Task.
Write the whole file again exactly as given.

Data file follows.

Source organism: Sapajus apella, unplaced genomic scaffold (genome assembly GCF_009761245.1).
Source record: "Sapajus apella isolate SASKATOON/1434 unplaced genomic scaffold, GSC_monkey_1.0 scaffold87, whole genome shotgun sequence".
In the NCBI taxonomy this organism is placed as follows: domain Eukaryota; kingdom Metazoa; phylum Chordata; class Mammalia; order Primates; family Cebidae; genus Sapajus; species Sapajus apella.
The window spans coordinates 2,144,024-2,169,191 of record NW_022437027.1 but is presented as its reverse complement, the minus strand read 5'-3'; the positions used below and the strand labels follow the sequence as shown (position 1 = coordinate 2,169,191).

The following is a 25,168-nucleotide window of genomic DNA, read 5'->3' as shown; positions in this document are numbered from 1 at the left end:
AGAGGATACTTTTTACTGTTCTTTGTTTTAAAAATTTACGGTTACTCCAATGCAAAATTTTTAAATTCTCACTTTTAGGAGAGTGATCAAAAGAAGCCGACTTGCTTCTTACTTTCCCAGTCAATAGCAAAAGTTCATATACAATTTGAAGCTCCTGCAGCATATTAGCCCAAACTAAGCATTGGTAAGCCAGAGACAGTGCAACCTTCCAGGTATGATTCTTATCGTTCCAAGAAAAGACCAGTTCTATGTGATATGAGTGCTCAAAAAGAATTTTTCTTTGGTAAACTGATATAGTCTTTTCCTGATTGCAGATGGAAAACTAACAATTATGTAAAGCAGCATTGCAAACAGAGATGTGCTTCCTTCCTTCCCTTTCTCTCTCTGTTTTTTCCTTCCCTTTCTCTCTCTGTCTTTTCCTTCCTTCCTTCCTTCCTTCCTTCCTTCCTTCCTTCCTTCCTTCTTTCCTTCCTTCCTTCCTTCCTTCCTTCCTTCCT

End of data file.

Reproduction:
Source organism: Sapajus apella, unplaced genomic scaffold (genome assembly GCF_009761245.1).
Source record: "Sapajus apella isolate SASKATOON/1434 unplaced genomic scaffold, GSC_monkey_1.0 scaffold87, whole genome shotgun sequence".
In the NCBI taxonomy this organism is placed as follows: domain Eukaryota; kingdom Metazoa; phylum Chordata; class Mammalia; order Primates; family Cebidae; genus Sapajus; species Sapajus apella.
The window spans coordinates 2,144,024-2,169,191 of record NW_022437027.1 but is presented as its reverse complement, the minus strand read 5'-3'; the positions used below and the strand labels follow the sequence as shown (position 1 = coordinate 2,169,191).

The following is a 25,168-nucleotide window of genomic DNA, read 5'->3' as shown; positions in this document are numbered from 1 at the left end:
AGAGGATACTTTTTACTGTTCTTTGTTTTAAAAATTTACGGTTACTCCAATGCAAAATTTTTAAATTCTCACTTTTAGGAGAGTGATCAAAAGAAGCCGACTTGCTTCTTACTTTCCCAGTCAATAGCAAAAGTTCATATACAATTTGAAGCTCCTGCAGCATATTAGCCCAAACTAAGCATTGGTAAGCCAGAGACAGTGCAACCTTCCAGGTATGATTCTTATCGTTCCAAGAAAAGACCAGTTCTATGTGATATGAGTGCTCAAAAAGAATTTTTCTTTGGTAAACTGATATAGTCTTTTCCTGATTGCAGATGGAAAACTAACAATTATGTAAAGCAGCATTGCAAACAGAGATGTGCTTCCTTCCTTCCCTTTCTCTCTCTGTTTTTTCCTTCCCTTTCTCTCTCTGTCTTTTCCTTCCTTCCTTCCTTCCTTCCTTCCTTCCTTCCTTCCTTCCTTCTTTCCTTCCTTCCTTCCTTCCTTCCTTCCTTCCT